Paramilitaries who killed 35 people when they attacked pro-democracy protesters in Khartoum on Monday also committed multiple sexual assaults, beat up medical staff and volunteers at clinics, looted and destroyed property in hospitals and threatened doctors and medical workers with reprisals if they provided care to the wounded, witnesses have said.
Hundreds were injured in the attack on a sit-in in the centre of the Sudanese capital and in clashes afterwards as the paramilitaries, from the feared Rapid Support Forces (RSF) spread through the city to quell sporadic unrest.
Video clips circulated on social media show the RSF and other armed forces shooting and beating unarmed people on the streets.
Harrowing details of rapes by the paramilitaries are also emerging, despite restrictions on communications in Sudan.
At least one such assault took place when the RSF invaded a hospital close to the site of the sit-in where injured protesters were being treated. Others occurred in the street when paramilitaries chased and caught fleeing civilians, activists said.
Jehanne Henry, the associate Africa director of Human Rights Watch, said the reports of sexual assaults were credible but the extent of such violence was unclear.
“There are beatings on the streets. It looks like a bunch of thugs. There has been sexual violence … This would not be a surprise,” Henry said.
Khartoum and other cities were tense on Tuesday as scattered protests continued and thousands defied an order from military leaders to postpone religious gatherings marking the festival of Eid. Many roads were blocked by makeshift barricades.
Witnesses said the RSF were still driving through streets in the capital in columns of armoured vehicles, often shooting into the air or at people near roadblocks.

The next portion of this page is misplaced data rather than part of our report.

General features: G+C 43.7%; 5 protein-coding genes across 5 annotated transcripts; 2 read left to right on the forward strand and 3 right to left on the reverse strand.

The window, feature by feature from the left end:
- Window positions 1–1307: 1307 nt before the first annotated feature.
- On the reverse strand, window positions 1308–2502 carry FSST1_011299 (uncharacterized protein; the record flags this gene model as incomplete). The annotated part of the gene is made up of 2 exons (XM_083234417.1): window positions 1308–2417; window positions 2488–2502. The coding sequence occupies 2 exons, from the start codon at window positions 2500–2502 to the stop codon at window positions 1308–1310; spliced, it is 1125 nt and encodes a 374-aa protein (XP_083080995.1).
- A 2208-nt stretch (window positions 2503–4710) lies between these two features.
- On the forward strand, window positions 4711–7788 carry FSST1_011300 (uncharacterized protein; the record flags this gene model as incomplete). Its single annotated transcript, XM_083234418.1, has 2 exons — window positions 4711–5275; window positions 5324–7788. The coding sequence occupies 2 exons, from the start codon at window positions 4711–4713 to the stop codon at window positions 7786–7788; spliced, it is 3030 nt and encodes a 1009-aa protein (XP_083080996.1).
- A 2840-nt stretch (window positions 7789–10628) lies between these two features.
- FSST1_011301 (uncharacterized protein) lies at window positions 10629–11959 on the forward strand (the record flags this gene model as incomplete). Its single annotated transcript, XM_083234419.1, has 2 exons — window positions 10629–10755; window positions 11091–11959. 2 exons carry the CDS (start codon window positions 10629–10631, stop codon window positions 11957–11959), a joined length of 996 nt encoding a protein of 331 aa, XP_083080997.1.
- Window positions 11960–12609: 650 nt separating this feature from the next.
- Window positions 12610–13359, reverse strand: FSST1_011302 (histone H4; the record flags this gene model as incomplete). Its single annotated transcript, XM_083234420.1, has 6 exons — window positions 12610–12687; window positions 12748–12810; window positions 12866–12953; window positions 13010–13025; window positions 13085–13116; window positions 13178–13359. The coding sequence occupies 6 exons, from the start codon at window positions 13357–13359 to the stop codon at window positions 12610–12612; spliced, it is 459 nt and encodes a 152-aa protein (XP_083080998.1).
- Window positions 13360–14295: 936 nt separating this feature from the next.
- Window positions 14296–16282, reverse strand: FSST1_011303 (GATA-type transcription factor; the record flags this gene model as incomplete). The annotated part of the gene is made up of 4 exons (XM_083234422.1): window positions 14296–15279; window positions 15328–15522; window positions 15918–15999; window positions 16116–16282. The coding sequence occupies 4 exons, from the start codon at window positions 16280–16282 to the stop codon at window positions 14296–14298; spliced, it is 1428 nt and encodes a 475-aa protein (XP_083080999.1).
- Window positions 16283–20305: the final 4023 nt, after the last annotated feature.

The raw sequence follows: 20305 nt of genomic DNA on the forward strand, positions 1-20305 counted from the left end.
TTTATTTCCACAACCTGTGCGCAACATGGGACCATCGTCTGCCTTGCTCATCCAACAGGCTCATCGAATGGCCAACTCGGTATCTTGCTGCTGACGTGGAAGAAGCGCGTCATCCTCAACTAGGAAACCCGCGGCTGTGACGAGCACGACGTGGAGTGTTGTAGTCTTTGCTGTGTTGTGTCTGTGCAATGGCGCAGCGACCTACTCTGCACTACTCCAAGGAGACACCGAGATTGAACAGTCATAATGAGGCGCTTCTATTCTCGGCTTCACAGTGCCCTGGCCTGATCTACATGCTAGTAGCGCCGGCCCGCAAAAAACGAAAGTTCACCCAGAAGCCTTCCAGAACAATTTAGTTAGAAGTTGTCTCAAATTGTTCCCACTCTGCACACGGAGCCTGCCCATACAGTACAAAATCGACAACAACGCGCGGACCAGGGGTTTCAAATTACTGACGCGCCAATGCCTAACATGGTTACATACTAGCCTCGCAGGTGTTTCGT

“They are shooting … harassing and robbing people, anybody. They don’t care,” one told the Guardian.
Lt Gen Abdel Fattah al-Burhan, the leader of the transitional military council (TMC) that took power in April after ousting president Omar al-Bashir, announced on national television early on Tuesday morning that polls were planned in nine months.
Burhan also said that all previous agreements with the main opposition coalition had been cancelled.
The military’s move against Bashir, whose brutal, repressive rule lasted 30 years, followed months of protests that culminated in a massive demonstration outside the defence ministry in Khartoum.
Madani Abbas Madani, a leader of the Declaration of Freedom and Change Forces (DFCF) opposition alliance, said an open-ended civil disobedience campaign would continue to try to force the council from power.
“What happened [on Monday] – the killing and injuring of protesters, the humiliation – was a systematic and planned attempt to impose repression on the Sudanese people,” he said.
The opposition groups have resisted a rush to early elections which are likely to be dominated by the former ruling National Congress party (NCP).
The NCP is currently the only organised political party with significant resources and there are widespread fears that any poll would be rigged.
Rosalind Marsden, an associate fellow at the Chatham House thinktank and an expert on Sudan, said the military council intended to use the election as a means of legitimising their interests.
“The concern is the TMC … will now link up with old regime elements and so the elections will open the way for the old regime to come back into power. It is very worrying,” Marsden said.